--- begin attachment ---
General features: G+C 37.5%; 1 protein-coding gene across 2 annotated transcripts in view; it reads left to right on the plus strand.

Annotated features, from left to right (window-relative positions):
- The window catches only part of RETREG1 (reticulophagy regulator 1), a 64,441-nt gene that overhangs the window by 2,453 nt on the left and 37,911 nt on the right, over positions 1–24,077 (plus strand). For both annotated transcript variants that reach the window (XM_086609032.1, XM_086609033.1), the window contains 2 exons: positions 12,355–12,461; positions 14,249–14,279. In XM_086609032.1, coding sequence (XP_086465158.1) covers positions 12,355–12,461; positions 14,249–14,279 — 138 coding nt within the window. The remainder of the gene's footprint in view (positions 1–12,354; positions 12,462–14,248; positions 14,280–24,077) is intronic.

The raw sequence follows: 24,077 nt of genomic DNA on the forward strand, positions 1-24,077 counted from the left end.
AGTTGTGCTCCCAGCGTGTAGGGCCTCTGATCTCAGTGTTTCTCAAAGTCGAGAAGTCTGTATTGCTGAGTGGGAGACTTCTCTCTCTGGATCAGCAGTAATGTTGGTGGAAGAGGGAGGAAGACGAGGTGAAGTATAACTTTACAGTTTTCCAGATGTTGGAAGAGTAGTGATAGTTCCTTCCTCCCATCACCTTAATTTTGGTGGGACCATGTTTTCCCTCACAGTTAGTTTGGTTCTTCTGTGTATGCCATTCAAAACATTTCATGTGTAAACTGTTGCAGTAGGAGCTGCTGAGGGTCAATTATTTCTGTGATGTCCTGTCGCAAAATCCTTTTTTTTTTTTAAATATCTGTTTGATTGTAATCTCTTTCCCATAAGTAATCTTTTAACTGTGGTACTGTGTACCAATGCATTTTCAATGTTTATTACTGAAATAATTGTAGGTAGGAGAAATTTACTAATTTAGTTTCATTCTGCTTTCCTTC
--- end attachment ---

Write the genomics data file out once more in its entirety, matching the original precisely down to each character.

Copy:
General features: G+C 37.5%; 1 protein-coding gene across 2 annotated transcripts in view; it reads left to right on the plus strand.

Annotated features, from left to right (window-relative positions):
- The window catches only part of RETREG1 (reticulophagy regulator 1), a 64,441-nt gene that overhangs the window by 2,453 nt on the left and 37,911 nt on the right, over positions 1–24,077 (plus strand). For both annotated transcript variants that reach the window (XM_086609032.1, XM_086609033.1), the window contains 2 exons: positions 12,355–12,461; positions 14,249–14,279. In XM_086609032.1, coding sequence (XP_086465158.1) covers positions 12,355–12,461; positions 14,249–14,279 — 138 coding nt within the window. The remainder of the gene's footprint in view (positions 1–12,354; positions 12,462–14,248; positions 14,280–24,077) is intronic.

The raw sequence follows: 24,077 nt of genomic DNA on the forward strand, positions 1-24,077 counted from the left end.
AGTTGTGCTCCCAGCGTGTAGGGCCTCTGATCTCAGTGTTTCTCAAAGTCGAGAAGTCTGTATTGCTGAGTGGGAGACTTCTCTCTCTGGATCAGCAGTAATGTTGGTGGAAGAGGGAGGAAGACGAGGTGAAGTATAACTTTACAGTTTTCCAGATGTTGGAAGAGTAGTGATAGTTCCTTCCTCCCATCACCTTAATTTTGGTGGGACCATGTTTTCCCTCACAGTTAGTTTGGTTCTTCTGTGTATGCCATTCAAAACATTTCATGTGTAAACTGTTGCAGTAGGAGCTGCTGAGGGTCAATTATTTCTGTGATGTCCTGTCGCAAAATCCTTTTTTTTTTTTAAATATCTGTTTGATTGTAATCTCTTTCCCATAAGTAATCTTTTAACTGTGGTACTGTGTACCAATGCATTTTCAATGTTTATTACTGAAATAATTGTAGGTAGGAGAAATTTACTAATTTAGTTTCATTCTGCTTTCCTTC